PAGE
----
By Mark Travers
The ban on smoking in restaurants and the workplace hasn’t stopped hookah bars from popping up like weeds. These establishments are located near college campuses and along major streets in Buffalo and Niagara Falls. Hookah bars are places where hookah smoking is done socially in groups, sometimes with the same mouthpiece passed from person to person. The public health community is concerned about the risks and challenges with this latest trend in tobacco use.
Hookahs are water pipes used to smoke a tobacco mixture called shisha that comes in hundreds of flavors, including cherry and chocolate, effectively appealing to kids and young adults. The tobacco, heated with charcoal, produces smoke that travels through water in the pipe and is inhaled through a hose. Users may inhale smoke that is equivalent to 100 cigarettes in one session. Because shisha is unregulated, these products often come with false or misleading labels on nicotine content and other constituents.
Hookah smoking is not safe. When compared to cigarettes, a hookah session delivers twice the nicotine, seven times the carbon monoxide, 30 times the formaldehyde and 80 times the lead. There are many reported cases of emergency room visits for acute carbon monoxide poisoning after use. Secondhand smoke inside a hookah bar can exceed federal air quality standards, as hookahs emit smoke not just from tobacco, but also the charcoal used to heat the tobacco.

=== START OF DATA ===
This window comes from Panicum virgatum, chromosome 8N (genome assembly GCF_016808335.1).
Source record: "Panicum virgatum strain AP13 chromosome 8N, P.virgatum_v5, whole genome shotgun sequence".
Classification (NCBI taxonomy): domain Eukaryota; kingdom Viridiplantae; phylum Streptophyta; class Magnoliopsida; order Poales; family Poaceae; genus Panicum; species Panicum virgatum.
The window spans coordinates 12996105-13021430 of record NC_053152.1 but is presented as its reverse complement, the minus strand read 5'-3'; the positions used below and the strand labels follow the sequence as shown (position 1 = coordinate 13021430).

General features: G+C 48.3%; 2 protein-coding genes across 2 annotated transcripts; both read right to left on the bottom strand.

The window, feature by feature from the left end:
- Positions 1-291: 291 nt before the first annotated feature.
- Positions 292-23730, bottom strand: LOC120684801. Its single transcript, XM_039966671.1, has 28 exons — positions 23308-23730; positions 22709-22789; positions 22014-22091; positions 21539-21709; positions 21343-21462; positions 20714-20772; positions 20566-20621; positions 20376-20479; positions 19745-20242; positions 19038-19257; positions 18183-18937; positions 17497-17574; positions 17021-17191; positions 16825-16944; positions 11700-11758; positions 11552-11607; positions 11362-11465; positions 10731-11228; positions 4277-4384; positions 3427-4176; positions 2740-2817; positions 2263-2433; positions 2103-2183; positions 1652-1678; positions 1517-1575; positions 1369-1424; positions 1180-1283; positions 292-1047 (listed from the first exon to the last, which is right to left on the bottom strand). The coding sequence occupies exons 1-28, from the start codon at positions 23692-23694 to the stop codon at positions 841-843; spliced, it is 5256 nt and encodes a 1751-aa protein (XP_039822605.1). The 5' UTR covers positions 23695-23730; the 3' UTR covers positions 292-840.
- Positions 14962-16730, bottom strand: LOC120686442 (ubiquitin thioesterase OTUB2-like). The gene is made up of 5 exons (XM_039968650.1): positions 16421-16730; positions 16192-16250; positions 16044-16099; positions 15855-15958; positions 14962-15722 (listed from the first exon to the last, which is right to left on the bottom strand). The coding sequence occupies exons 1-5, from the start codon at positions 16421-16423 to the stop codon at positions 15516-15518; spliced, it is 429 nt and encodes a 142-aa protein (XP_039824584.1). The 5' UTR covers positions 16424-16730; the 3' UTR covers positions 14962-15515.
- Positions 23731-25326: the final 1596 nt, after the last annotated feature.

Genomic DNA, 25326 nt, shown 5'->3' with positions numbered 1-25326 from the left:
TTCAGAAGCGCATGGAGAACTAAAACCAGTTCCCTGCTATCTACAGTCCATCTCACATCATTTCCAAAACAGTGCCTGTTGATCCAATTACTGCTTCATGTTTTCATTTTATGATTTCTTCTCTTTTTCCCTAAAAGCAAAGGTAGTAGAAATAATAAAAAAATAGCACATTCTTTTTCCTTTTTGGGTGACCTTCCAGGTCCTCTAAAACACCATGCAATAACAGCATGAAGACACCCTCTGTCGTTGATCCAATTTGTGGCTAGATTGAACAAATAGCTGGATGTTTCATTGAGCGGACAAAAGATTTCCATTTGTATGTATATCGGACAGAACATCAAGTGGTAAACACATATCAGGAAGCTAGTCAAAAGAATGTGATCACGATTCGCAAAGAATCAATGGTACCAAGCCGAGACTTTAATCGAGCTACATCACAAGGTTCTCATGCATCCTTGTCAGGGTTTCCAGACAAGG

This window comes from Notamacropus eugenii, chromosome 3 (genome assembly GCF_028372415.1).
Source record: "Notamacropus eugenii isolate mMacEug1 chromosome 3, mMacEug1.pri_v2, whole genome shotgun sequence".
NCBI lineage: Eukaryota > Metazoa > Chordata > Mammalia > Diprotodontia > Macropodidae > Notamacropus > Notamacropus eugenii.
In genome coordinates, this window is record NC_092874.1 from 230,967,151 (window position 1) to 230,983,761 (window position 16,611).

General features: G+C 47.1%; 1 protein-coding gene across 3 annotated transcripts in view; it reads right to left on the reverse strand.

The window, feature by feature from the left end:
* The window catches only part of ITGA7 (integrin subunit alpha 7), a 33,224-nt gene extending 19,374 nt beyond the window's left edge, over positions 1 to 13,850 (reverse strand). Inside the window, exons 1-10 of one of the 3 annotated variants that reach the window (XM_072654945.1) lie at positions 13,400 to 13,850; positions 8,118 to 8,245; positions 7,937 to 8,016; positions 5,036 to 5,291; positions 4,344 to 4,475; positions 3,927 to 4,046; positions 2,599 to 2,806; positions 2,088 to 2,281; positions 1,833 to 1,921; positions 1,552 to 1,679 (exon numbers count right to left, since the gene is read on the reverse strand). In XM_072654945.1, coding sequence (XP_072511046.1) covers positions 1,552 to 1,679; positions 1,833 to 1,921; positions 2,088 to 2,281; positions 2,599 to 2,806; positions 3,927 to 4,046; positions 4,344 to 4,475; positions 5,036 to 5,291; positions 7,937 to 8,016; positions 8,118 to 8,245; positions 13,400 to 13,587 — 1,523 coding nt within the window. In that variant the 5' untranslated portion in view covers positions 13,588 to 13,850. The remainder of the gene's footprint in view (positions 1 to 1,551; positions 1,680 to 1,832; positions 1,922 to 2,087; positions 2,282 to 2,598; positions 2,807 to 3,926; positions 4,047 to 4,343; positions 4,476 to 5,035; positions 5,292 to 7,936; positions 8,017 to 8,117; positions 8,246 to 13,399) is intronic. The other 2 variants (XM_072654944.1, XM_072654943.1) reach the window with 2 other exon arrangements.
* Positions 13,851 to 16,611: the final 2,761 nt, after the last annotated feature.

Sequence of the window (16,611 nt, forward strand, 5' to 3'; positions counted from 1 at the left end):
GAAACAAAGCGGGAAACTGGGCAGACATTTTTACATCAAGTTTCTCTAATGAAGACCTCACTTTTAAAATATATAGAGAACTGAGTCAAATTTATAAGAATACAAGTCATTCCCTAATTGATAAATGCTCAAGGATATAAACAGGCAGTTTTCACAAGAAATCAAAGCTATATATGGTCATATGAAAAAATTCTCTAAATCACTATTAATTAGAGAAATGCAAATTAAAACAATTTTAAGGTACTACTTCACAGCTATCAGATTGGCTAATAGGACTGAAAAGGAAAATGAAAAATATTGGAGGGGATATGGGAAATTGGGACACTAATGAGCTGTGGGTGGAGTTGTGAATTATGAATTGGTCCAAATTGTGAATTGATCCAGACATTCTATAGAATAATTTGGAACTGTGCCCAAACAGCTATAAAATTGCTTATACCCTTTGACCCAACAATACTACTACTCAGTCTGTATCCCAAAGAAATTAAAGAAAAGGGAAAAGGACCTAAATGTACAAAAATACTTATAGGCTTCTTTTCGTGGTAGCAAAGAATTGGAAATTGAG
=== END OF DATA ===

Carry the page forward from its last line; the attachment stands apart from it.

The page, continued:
So how can hookah bars set up shop when New York State took a strong stand to ban smoking indoors 10 years ago with the Clean Indoor Air Act?
Because retail tobacco shops are exempt under the act, Hookah bars can claim they are a retail tobacco shop if their main business is the sale of tobacco products.
This loophole must be closed so that hookah smoking is prohibited in public places. The World Health Organization recommends that hookah and hookah tobacco be covered by the same regulations as cigarettes and other tobacco products. The National Association of County and City Health Officials supports legislation to reduce and eliminate the harmful public health effects of hookah smoking.
The Clean Indoor Air Act’s definition of smoking should be updated to include new tobacco products such as hookah tobacco and e-cigarettes. Updating this legislation will help individuals and businesses cope with challenges posed by new tobacco establishments. The valuable and popular gains won with the Clean Indoor Air Act legislation must not be clouded with new threats to clean air.
Mark Travers, Ph.D., is a professor of oncology at Roswell Park Cancer Institute with expertise in secondhand smoke and air pollution exposure, tobacco control policies and cancer prevention.